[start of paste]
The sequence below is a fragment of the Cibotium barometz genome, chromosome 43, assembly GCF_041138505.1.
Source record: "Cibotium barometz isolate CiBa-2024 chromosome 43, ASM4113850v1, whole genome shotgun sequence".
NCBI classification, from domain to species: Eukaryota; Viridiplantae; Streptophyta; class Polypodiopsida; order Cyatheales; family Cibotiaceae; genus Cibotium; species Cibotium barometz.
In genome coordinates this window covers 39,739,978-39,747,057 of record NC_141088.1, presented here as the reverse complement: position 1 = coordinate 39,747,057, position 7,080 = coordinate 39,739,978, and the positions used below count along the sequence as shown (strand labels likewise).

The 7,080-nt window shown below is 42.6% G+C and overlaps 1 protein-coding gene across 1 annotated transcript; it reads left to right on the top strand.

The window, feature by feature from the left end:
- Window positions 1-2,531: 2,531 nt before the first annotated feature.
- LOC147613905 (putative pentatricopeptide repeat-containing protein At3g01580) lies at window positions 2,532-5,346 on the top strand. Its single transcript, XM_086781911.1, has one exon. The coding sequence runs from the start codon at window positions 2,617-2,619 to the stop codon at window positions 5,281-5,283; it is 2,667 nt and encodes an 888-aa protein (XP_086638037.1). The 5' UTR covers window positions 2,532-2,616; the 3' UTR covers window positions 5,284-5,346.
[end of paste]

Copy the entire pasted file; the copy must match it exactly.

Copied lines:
The sequence below is a fragment of the Cibotium barometz genome, chromosome 43, assembly GCF_041138505.1.
Source record: "Cibotium barometz isolate CiBa-2024 chromosome 43, ASM4113850v1, whole genome shotgun sequence".
NCBI classification, from domain to species: Eukaryota; Viridiplantae; Streptophyta; class Polypodiopsida; order Cyatheales; family Cibotiaceae; genus Cibotium; species Cibotium barometz.
In genome coordinates this window covers 39,739,978-39,747,057 of record NC_141088.1, presented here as the reverse complement: position 1 = coordinate 39,747,057, position 7,080 = coordinate 39,739,978, and the positions used below count along the sequence as shown (strand labels likewise).

The 7,080-nt window shown below is 42.6% G+C and overlaps 1 protein-coding gene across 1 annotated transcript; it reads left to right on the top strand.

The window, feature by feature from the left end:
- Window positions 1-2,531: 2,531 nt before the first annotated feature.
- LOC147613905 (putative pentatricopeptide repeat-containing protein At3g01580) lies at window positions 2,532-5,346 on the top strand. Its single transcript, XM_086781911.1, has one exon. The coding sequence runs from the start codon at window positions 2,617-2,619 to the stop codon at window positions 5,281-5,283; it is 2,667 nt and encodes an 888-aa protein (XP_086638037.1). The 5' UTR covers window positions 2,532-2,616; the 3' UTR covers window positions 5,284-5,346.